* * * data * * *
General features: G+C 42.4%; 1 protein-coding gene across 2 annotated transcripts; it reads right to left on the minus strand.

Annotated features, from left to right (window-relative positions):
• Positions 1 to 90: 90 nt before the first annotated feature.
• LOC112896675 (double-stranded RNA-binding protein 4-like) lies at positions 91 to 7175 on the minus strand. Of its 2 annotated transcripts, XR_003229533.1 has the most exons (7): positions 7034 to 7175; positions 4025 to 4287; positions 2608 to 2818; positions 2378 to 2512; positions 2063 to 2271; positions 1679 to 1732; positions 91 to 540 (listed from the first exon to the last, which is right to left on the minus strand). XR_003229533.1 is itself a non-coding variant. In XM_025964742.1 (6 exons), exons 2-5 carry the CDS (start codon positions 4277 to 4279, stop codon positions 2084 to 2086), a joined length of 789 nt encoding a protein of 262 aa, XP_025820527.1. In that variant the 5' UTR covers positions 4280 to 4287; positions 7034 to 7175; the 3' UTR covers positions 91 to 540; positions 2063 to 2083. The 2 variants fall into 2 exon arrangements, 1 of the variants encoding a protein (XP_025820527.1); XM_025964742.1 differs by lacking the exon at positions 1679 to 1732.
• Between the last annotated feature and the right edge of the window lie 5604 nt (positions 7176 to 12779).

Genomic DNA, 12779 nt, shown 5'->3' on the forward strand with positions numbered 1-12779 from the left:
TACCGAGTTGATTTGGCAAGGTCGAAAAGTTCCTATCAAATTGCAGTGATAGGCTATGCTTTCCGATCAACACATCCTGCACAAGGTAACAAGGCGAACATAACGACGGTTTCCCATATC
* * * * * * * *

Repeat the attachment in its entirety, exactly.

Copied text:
General features: G+C 42.4%; 1 protein-coding gene across 2 annotated transcripts; it reads right to left on the minus strand.

Annotated features, from left to right (window-relative positions):
• Positions 1 to 90: 90 nt before the first annotated feature.
• LOC112896675 (double-stranded RNA-binding protein 4-like) lies at positions 91 to 7175 on the minus strand. Of its 2 annotated transcripts, XR_003229533.1 has the most exons (7): positions 7034 to 7175; positions 4025 to 4287; positions 2608 to 2818; positions 2378 to 2512; positions 2063 to 2271; positions 1679 to 1732; positions 91 to 540 (listed from the first exon to the last, which is right to left on the minus strand). XR_003229533.1 is itself a non-coding variant. In XM_025964742.1 (6 exons), exons 2-5 carry the CDS (start codon positions 4277 to 4279, stop codon positions 2084 to 2086), a joined length of 789 nt encoding a protein of 262 aa, XP_025820527.1. In that variant the 5' UTR covers positions 4280 to 4287; positions 7034 to 7175; the 3' UTR covers positions 91 to 540; positions 2063 to 2083. The 2 variants fall into 2 exon arrangements, 1 of the variants encoding a protein (XP_025820527.1); XM_025964742.1 differs by lacking the exon at positions 1679 to 1732.
• Between the last annotated feature and the right edge of the window lie 5604 nt (positions 7176 to 12779).

Genomic DNA, 12779 nt, shown 5'->3' on the forward strand with positions numbered 1-12779 from the left:
TACCGAGTTGATTTGGCAAGGTCGAAAAGTTCCTATCAAATTGCAGTGATAGGCTATGCTTTCCGATCAACACATCCTGCACAAGGTAACAAGGCGAACATAACGACGGTTTCCCATATC